To the leaders of IndyCar, however, there was plenty of relevance to hosting its “Spring Training” at a sort of motorsports country club that caters to extremely wealthy residents who also are automotive enthusiasts.

“Both with our stakeholders and the media that covers IndyCar, we wanted them to know that we are going to do things differently,” Penske Entertainment CEO Mark Miles told NBC Sports from the private VIP viewing area that overlooks the long straights and twisting turns of the course. “This is going to be a year when we expect our growth to go to a whole new level.

“What better way to send that message than to be at a place we have never been that is exceptional?

“The quality of this place; the facilities are off the charts. The customer service, the welcoming feeling you get from the staff here. The track itself is fast. The drivers are having a great time on it.

FRIDAY SPEEDSThird session l Fourth session l Combined

‘AN AMAZING PLACE’: IndyCar and its big plans for Thermal

“It really sent a message to our other promoters and our drivers and team owners that something is up. We want fans around the country and the sports industry to know that something is going on with IndyCar this year.”

The Thermal Club is a concept driven by Tim Rogers, who made his fortune by supplying gasoline to 7-Eleven stores in 36 states. He wanted to create a private community that mixed multimillion-dollar homes and luxury villas with a high-speed race course.

The two-day IndyCar “Spring Training” was the most ambitious motorsports project yet for The Thermal Club.

Rogers wants it to be the first step in a long-term goal for the community.

“Our endgame is we want to host an IndyCar Series race at The Thermal Club one day,” Rogers told NBC Sports as IndyCar hit the track again Friday morning. “This was a good trial to see how the facility can handle it and if the facility works for them.”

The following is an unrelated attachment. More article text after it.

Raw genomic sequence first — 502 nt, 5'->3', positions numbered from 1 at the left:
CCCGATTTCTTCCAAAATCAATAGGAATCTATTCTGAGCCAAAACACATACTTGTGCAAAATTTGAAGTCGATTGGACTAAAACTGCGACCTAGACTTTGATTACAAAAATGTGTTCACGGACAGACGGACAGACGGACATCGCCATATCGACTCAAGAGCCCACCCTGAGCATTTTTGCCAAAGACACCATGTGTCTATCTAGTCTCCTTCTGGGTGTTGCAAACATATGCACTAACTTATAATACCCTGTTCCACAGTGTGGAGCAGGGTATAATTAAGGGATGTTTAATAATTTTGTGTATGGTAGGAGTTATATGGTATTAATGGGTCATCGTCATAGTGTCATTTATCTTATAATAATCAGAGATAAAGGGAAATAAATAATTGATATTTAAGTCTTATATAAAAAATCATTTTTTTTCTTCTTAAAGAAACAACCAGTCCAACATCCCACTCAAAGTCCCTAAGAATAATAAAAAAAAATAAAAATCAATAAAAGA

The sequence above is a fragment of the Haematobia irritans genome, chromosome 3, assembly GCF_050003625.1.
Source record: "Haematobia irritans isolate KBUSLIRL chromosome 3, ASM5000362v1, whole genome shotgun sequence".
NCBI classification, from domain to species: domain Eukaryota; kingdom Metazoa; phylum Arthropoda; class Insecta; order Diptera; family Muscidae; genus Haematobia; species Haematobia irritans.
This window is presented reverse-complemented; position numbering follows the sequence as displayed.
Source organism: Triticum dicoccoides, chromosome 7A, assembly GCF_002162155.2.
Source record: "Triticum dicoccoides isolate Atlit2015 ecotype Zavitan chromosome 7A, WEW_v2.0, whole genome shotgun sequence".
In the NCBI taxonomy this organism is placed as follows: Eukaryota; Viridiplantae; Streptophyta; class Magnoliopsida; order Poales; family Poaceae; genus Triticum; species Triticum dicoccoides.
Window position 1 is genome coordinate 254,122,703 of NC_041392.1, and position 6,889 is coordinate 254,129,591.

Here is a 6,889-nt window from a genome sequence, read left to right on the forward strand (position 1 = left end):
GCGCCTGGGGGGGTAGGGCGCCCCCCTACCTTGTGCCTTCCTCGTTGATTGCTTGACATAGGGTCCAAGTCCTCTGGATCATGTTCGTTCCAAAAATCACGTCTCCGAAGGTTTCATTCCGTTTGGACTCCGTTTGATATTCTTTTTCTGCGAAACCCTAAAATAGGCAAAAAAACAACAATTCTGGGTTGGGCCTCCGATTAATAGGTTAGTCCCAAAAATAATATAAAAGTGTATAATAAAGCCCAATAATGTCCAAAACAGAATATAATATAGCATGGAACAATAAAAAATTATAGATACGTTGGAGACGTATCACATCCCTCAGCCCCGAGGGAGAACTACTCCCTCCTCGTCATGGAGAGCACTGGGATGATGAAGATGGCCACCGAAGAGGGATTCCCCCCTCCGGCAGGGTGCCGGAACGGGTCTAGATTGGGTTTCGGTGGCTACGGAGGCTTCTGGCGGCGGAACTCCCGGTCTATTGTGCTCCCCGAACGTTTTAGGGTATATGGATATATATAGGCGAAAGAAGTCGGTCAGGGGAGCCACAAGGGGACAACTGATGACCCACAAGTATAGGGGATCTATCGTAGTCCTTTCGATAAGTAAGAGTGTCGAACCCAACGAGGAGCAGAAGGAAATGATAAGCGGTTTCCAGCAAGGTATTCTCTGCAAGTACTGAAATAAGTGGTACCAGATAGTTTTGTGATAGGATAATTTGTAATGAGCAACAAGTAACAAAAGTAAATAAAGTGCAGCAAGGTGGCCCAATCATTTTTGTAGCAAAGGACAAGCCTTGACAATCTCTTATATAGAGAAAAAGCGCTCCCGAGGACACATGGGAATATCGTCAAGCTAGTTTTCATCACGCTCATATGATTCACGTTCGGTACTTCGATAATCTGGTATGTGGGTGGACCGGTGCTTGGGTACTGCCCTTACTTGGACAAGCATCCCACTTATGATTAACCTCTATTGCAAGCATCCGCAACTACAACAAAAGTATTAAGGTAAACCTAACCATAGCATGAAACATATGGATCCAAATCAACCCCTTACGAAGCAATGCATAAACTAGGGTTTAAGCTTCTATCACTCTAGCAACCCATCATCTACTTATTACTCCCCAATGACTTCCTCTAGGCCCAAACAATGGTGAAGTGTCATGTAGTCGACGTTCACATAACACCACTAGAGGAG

Felix Rosenqvist makes laps in the No. 6 Arrow McLaren Dallara-Chevrolet during the first day of NTT IndyCar Series testing (Andy Abeyta/The Desert Sun / USA TODAY Sports Images).

The two-day test was closed to the general public. It was open only to credentialed news media, members of the Thermal Club and a limited number of their guests.

With the spectacular backdrop of the Coachella Valley that is rimmed with snow-capped mountains, The Thermal Club could provide a great setting for an NBC telecast of an IndyCar Series race (and possibly line up a big sponsor for a return on its investment with a larger than normal audience during a ripe time such as the first weekend of February).

NASCAR is using that same model Sunday at the Los Angeles Coliseum by hosting the Busch Light Clash. The National Football League’s AFC and NFC Championship games were last weekend and next Sunday is the Super Bowl.

“That could work, but we have room where we could separate the public and the private members area, too,” Rogers said. “We could accommodate 4,000 or so of the general public.

“This would be a premium event for a premium crowd.”


Rogers’ dream of The Thermal Club began 11 years ago. He will talk to IndyCar about a return for Spring Training next year with hopes of getting a date on the schedule for 2025.

“Whatever fits,” Rogers said.

Miles and Penske Entertainment, the owners of IndyCar, Indianapolis Motor Speedway, and the Indianapolis 500, realize Rogers has an ambitious dream of getting a race on the schedule.

Miles, however, isn’t ready to indicate that a race at Thermal is part of IndyCar’s future (though drivers seem open to the concept).

“Tim and everybody at The Thermal Club have done a phenomenal job of being hosts here for this test,” Miles said. “Everybody is very happy we are here, and I expect we will find a way to continue to be here. Whether that means a race and when is really a bridge we aren’t ready to cross yet.

“We really like opening the championship season each year in St. Petersburg, Florida. We’ll have to see. But it’s a great way to start the season in this way, and right now, we are happy to be here.”

Indycar Series Test - Day 1
Defending IndyCar champion Will Power takes laps at The Thermal Club during the first day of the track’s first test (Matthew Ashton – AMA/Getty Images).

On track, it was a successful two-day test session with 27 car/driver combinations that will compete in IndyCar in 2023. It’s the largest field for IndyCar since the 1990s. There were a few spins here and there but no major incidents across 2,560 laps.

Kyle Kirkwood led the final session Friday while getting acquainted with his new No. 27 team at Andretti Autosport. Kirkwood has replaced Alexander Rossi at Andretti, whom Kirkwood drove for in Indy Lights.

His time of 1 minute, 38.827 seconds (111.721 mph) around the 3.067-mile road course was the fastest of the fourth and final session. But the fastest speed over two days was defending Indy 500 winner Marcus Ericsson of Chip Ganassi Racing in the Friday morning session (1:38.4228, 112.182 mph in the No. 8 Honda).